Loren D. Estleman’s The Eagle and The Viper looks at a set of attempts upon the life of Napoleon Bonaparte, and in no small part doing so from a contemporary police investigative point of view. Told in the style of a suspensful thriller, this historical novel moves fast enough some readers might just expect it to slip into the alternate reality.
The titular Viper is, as one might suspect, an assassin sent to terminate the life of Napoleon, often referred to as the First Consul in this volume. He is also a man the audience is given little reason to feel for. He murders children and adults alike, and has a string of aliases. These include Chaucer and Moliere, which might make him sympathetic to the reader with a knowledge of literary history, however his total distaste for fiction is likely to run those selfsame people away. That said he is quite thorough in his plans and actions, and it provides a very good bit of entertainment seeing the lengths he goes to equipping himself for and making an attempt at assassination.
Nicholas Dubois was a historical detective, and Estleman delivers a depiction of him as somewhat downtrodden yet committed to his work which is most entertaining. He seems less despairing, and instead much more in a situation where he needs to placate multiple egomaniacs. Given he has figures such as Joseph Fouché and Napoleon Bonaparte to contend with, this is an entirely logical reaction.
Joseph Fouché is depicted as a sinister figure as a spymaster, and his dangerous and duplicitous status are and open secret at best. It is made clear his only loyalty is personal, and that one cannot hope to ever fully trust him. Even Napoleon Bonaparte sees him as more a particularly useful monster than an ally or workhorse.
Napoleon Bonaparte is depicted as a relatively neutral historical figure. His military record at the time is lauded, however it is clear he is ambitious and very much not in line with the ideals of the revolutionaries whom he relatively recently displaced. The philandering he performed across the continent is discussed briefly, although his personal racism is not dwelt upon in significant fashion.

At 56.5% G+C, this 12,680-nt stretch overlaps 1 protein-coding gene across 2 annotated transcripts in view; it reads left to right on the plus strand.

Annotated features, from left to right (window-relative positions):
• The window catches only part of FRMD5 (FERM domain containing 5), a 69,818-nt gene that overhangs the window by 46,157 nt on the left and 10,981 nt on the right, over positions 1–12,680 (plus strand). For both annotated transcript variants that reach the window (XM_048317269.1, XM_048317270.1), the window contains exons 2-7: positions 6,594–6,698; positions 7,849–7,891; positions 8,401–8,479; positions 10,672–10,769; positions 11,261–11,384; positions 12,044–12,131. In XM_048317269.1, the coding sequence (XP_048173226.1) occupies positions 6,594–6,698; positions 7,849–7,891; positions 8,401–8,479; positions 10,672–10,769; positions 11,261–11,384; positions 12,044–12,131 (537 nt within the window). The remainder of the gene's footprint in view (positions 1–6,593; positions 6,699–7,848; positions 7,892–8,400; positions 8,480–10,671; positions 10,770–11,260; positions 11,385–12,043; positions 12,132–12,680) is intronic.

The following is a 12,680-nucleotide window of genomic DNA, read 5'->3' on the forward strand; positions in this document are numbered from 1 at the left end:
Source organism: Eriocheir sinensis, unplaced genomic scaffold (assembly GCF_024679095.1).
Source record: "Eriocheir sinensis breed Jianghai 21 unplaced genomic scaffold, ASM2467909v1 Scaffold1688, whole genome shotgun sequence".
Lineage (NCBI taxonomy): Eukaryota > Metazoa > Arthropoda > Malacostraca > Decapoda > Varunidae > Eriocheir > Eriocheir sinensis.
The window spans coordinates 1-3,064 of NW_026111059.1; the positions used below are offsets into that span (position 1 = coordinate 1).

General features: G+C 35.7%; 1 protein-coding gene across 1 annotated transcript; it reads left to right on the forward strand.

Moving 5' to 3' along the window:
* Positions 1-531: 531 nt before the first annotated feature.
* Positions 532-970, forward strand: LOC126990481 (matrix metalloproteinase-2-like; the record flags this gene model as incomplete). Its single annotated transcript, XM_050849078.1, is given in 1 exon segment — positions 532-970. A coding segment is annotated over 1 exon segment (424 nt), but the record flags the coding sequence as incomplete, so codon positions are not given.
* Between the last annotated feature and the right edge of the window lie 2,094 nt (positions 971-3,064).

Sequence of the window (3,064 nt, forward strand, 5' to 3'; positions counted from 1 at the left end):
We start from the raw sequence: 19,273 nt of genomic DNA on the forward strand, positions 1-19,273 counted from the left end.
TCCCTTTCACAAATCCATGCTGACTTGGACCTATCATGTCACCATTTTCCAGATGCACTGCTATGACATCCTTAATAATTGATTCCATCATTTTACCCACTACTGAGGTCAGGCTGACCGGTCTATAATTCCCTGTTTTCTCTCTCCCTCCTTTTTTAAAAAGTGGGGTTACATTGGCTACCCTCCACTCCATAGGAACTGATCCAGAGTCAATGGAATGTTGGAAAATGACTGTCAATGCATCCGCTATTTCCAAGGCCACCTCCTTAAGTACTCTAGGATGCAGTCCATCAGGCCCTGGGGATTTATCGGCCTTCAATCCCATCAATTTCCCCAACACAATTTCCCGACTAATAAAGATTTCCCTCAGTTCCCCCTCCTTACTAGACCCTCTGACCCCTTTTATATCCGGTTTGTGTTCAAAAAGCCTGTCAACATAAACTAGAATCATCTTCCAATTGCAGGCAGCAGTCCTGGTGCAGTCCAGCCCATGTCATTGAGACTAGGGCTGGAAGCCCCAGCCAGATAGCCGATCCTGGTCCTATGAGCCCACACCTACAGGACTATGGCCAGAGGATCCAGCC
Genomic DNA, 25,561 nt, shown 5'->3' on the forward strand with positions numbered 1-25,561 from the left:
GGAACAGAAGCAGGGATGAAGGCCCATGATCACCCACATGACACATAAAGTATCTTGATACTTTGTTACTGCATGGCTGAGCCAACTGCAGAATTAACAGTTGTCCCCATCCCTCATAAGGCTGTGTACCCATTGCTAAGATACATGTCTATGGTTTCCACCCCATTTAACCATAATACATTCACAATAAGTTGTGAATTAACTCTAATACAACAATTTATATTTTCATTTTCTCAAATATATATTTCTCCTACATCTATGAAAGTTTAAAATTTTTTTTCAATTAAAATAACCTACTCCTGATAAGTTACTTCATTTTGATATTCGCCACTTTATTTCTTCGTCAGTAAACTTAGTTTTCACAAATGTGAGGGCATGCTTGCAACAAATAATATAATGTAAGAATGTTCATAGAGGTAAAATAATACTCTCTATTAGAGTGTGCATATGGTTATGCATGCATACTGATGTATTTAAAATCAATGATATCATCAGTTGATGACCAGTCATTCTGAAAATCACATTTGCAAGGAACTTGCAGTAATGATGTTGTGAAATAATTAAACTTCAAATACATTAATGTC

After the text proper comes a nice afterward in which Estleman explains some of his decisions, as well as a recommended reading list featuring a surprisingly up-to-date set of Buck’s focusing on history relating to the events of this volume.
Loren D. Estleman is an author who excels at telling historical stories. They are well-researched, and yet rarely if ever resort to dumping large amounts of information directly onto the reader. He also remains entertainingly focused upon telling a good story with the history at hand. Indeed in the afterward he apologizes for a slightly anachronistic hat, because he couldn’t bear the thought of another on the head of his detective.
Overall, The Eagle and the Viper is easy to recommend. It is a fresh spin on a Napoleonic volume, and an unusual setting for a historical mystery. The fact Loren D Estleman managed to construct a historical thriller out of so many known events is impressive, and the reader should enjoy even the parts that are conjecture. More hard-boiled than whodunit, this volume is likely to be enjoyed by a relatively wide potential audience.